Maneet Dharia DDS, FIDIA

Ash Kaushesh DDS, MAGD, MaCSD, DDOCS, DABOI/ID
Implants, General, Cosmetic & IV Sedation
211 Swanson Avenue
Lake Havasu City, AZ 86403
(928) 854-8540

Archive:

Posts for: August, 2014

By Serenity Dental
August 15, 2014
Category: Oral Health
OurArsenalofWeaponsintheWarAgainstGumDisease

Advanced periodontal (gum) disease is a chronic, progressive condition characterized by bacterial infection and inflammation. Without proactive treatment, gum disease can cause extensive damage to the various tissues that hold teeth in place, and lead eventually to tooth loss.

As every war has its tactics, so the war against advanced gum disease is no different. Here’s a few of the approaches and treatments we use to stop the disease and promote healing to damaged tissues.

A Change in Behavior. Regardless of other risk factors, a film of bacterial plaque on tooth surfaces caused by a neglect of proper oral hygiene is the main culprit behind progressive gum disease. Your first step is to form new hygiene habits — brushing and flossing — that will need to be performed daily to be effective. It’s also time to end some old habits like smoking that are contributing to your gum disease.

Total Plaque Removal. Although your renewed efforts at oral hygiene are essential, it’s just as important for us to use our expertise to remove the hard deposits of plaque (known as calculus) you can’t reach with brushing and flossing. Clinging stubbornly below the gum line, these deposits will continue to be sources of infection until they’re removed. Using techniques known as scaling or root planing, we employ ultrasonic or manual instruments to access and remove as much of the offending deposits as possible. This essential step may require more than one visit to give time for inflammation to subside, and may be followed with antibiotic therapy as well.

Surgical Treatments. Although quite effective in most cases of gum disease, scaling or root planing may not be adequate in more severe cases. We still have other weapons in our arsenal, though — there are a number of surgical procedures we can use to eliminate hidden pockets of infection, or repair and regenerate damaged tissues and bone. These procedures not only help restore you to better oral health and function, but also establish a more conducive environment for maintaining future care.

Using these and other techniques, we can reduce the infection and inflammation associated with gum disease. This sets the stage for healing and renewed health, both for your mouth and your entire body.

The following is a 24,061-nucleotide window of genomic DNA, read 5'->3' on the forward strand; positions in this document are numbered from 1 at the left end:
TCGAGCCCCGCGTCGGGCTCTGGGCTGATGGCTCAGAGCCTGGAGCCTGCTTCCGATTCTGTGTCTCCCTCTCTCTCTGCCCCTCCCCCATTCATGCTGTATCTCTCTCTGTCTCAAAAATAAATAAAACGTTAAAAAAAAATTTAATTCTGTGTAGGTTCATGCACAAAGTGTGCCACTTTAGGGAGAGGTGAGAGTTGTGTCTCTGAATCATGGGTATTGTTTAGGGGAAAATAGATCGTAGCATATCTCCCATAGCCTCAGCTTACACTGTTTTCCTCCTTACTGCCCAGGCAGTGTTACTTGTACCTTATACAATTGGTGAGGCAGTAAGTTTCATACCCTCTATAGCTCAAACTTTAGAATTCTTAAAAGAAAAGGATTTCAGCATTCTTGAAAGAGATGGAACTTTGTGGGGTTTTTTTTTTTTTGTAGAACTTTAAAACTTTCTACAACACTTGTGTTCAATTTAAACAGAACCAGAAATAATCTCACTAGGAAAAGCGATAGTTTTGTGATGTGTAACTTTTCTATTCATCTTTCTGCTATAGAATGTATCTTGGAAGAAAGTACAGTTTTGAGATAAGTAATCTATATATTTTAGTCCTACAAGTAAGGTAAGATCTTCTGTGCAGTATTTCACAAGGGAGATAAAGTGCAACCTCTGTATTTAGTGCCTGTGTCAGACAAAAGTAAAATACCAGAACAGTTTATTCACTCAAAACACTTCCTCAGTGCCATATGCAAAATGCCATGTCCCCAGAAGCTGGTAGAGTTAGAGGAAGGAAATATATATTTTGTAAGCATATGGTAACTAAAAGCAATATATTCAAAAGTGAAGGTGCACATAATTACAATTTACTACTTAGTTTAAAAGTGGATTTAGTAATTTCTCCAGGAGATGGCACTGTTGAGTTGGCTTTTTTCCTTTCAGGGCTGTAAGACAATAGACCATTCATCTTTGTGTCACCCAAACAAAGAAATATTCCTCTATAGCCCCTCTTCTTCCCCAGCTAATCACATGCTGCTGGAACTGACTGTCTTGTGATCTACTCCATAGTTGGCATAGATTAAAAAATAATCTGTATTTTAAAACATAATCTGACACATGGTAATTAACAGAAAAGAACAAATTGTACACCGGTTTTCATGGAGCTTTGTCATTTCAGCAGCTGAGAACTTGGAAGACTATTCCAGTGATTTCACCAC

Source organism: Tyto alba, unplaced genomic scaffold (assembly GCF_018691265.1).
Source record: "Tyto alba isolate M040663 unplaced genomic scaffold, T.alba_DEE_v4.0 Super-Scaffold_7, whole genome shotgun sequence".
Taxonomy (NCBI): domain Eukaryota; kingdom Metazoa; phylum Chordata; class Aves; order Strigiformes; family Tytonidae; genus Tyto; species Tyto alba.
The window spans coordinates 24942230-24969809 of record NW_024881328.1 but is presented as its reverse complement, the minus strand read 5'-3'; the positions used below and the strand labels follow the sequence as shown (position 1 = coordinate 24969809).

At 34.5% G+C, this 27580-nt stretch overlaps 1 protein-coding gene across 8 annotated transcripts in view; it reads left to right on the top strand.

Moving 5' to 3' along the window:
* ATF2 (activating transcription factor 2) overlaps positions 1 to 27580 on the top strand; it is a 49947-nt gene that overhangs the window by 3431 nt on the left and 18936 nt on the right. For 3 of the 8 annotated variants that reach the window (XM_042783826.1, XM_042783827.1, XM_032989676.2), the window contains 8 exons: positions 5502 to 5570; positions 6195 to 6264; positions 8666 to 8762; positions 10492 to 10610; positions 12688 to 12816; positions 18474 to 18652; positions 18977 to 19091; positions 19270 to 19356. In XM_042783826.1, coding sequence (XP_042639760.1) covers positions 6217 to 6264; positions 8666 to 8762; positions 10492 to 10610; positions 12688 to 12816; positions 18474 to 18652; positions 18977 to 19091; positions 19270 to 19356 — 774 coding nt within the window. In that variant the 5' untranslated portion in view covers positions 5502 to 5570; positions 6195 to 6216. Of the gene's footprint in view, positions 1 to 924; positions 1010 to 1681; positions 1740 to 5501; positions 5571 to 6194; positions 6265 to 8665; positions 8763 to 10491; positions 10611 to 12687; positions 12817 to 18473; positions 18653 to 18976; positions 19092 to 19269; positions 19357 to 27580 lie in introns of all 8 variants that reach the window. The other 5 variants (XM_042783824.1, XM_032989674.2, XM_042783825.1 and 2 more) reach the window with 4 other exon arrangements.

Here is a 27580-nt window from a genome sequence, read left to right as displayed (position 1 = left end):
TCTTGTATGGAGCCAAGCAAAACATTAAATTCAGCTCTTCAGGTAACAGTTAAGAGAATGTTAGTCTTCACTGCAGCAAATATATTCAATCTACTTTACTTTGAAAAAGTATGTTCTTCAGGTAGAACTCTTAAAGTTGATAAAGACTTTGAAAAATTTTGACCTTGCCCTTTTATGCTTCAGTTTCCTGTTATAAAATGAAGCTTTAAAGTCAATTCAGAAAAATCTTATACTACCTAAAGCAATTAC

If you would like more information on treatment for periodontal gum disease, please contact us or schedule an appointment for a consultation. You can also learn more about this topic by reading the Dear Doctor magazine article “Understanding Periodontal Disease.”


IbuprofenandSimilarPainRelieversEaseDiscomfortFollowingDentalWork

One of our primary goals in dentistry is to deliver effective treatment to patients with the least amount of discomfort. This is especially true after a procedure — controlling pain and inflammation will actually help reduce recovery time.

There are many strong pain relievers available, including prescription opiates like morphine or codeine. It has been shown, however, that healing and comfort are enhanced with non-steroidal anti-inflammatory drugs (NSAID) because they not only minimize pain, but they also reduce inflammation after a procedure. One common NSAID is Ibuprofen, which works by blocking prostaglandins, a substance released by inflamed, damaged tissues. NSAIDs are very popular with dentists and other health professionals because they act primarily on the inflammation site and don’t impair consciousness like opiates. They’re also usually less expensive than pain medication requiring a prescription.

While relatively safe, NSAIDs do have side effects that could cause serious problems for some patients. The most common caution regards NSAID’s tendency to thin blood and reduce the natural clotting mechanism, especially if taken habitually over a period of time. They can damage the kidneys and the stomach lining (causing ulcers or dangerous bleeding), and they’ve also been linked to early miscarriages and heart attacks.

For these reasons, NSAIDs are not recommended for pregnant women, patients with a history of stomach or intestinal bleeding, or patients being treated for heart disease. In the latter case, NSAIDs may interfere with the effectiveness of low-dose aspirin therapy (another type of NSAID) to prevent future heart attacks or strokes.

Health officials recommend all patients limit their dosage of a NSAID to no more than 2400 milligrams a day for short term pain relief, unless otherwise advised by a doctor. For the most part, a single 400 mg dosage is usually sufficient for pain control during a post-procedure recovery.

Your dentist will typically obtain your medical history before you undergo a dental procedure, including the medications you’re taking. Depending on your current health status and the type of procedure you’re undergoing, your dentist will recommend a pain control regimen to follow after the procedure is over.

Following those recommendations, and alerting your healthcare provider if you encounter any side effects from pain medication, will help assure your recovery period after dental work is short, safe and uneventful.

If you would like more information on the use of NSAIDs to control discomfort after a dental procedure, please contact us or schedule an appointment for a consultation. You can also learn more about this topic by reading the Dear Doctor magazine article “Treating Pain With Ibuprofen.”